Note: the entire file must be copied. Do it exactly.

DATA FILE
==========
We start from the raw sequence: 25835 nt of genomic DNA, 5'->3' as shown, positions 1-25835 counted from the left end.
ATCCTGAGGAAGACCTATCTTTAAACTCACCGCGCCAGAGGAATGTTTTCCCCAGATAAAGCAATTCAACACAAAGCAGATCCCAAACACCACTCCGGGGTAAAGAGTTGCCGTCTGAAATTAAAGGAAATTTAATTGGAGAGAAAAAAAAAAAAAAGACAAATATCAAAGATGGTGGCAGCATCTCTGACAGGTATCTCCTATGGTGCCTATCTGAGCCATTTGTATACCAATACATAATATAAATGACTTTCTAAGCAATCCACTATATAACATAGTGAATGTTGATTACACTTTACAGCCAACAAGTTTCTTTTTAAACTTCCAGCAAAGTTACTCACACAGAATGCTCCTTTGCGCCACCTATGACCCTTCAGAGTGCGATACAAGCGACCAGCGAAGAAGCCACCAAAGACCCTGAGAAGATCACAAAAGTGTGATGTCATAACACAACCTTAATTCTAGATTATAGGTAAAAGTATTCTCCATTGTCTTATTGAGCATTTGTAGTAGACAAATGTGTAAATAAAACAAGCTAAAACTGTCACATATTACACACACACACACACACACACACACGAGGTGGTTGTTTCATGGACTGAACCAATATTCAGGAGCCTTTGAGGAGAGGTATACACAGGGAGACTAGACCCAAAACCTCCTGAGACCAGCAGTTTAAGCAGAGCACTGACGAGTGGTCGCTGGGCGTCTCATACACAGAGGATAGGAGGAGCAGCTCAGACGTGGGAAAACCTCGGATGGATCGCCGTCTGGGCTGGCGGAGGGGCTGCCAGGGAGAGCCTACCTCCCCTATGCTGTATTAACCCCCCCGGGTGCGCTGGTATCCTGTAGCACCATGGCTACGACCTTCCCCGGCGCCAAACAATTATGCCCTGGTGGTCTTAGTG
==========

We start from the raw sequence: 25835 nt of genomic DNA, 5'->3' as shown, positions 1-25835 counted from the left end.
ATCCTGAGGAAGACCTATCTTTAAACTCACCGCGCCAGAGGAATGTTTTCCCCAGATAAAGCAATTCAACACAAAGCAGATCCCAAACACCACTCCGGGGTAAAGAGTTGCCGTCTGAAATTAAAGGAAATTTAATTGGAGAGAAAAAAAAAAAAAAGACAAATATCAAAGATGGTGGCAGCATCTCTGACAGGTATCTCCTATGGTGCCTATCTGAGCCATTTGTATACCAATACATAATATAAATGACTTTCTAAGCAATCCACTATATAACATAGTGAATGTTGATTACACTTTACAGCCAACAAGTTTCTTTTTAAACTTCCAGCAAAGTTACTCACACAGAATGCTCCTTTGCGCCACCTATGACCCTTCAGAGTGCGATACAAGCGACCAGCGAAGAAGCCACCAAAGACCCTGAGAAGATCACAAAAGTGTGATGTCATAACACAACCTTAATTCTAGATTATAGGTAAAAGTATTCTCCATTGTCTTATTGAGCATTTGTAGTAGACAAATGTGTAAATAAAACAAGCTAAAACTGTCACATATTACACACACACACACACACACACACACGAGGTGGTTGTTTCATGGACTGAACCAATATTCAGGAGCCTTTGAGGAGAGGTATACACAGGGAGACTAGACCCAAAACCTCCTGAGACCAGCAGTTTAAGCAGAGCACTGACGAGTGGTCGCTGGGCGTCTCATACACAGAGGATAGGAGGAGCAGCTCAGACGTGGGAAAACCTCGGATGGATCGCCGTCTGGGCTGGCGGAGGGGCTGCCAGGGAGAGCCTACCTCCCCTATGCTGTATTAACCCCCCCGGGTGCGCTGGTATCCTGTAGCACCATGGCTACGACCTTCCCCGGCGCCAAACAATTATGCCCTGGTGGTCTTAGTG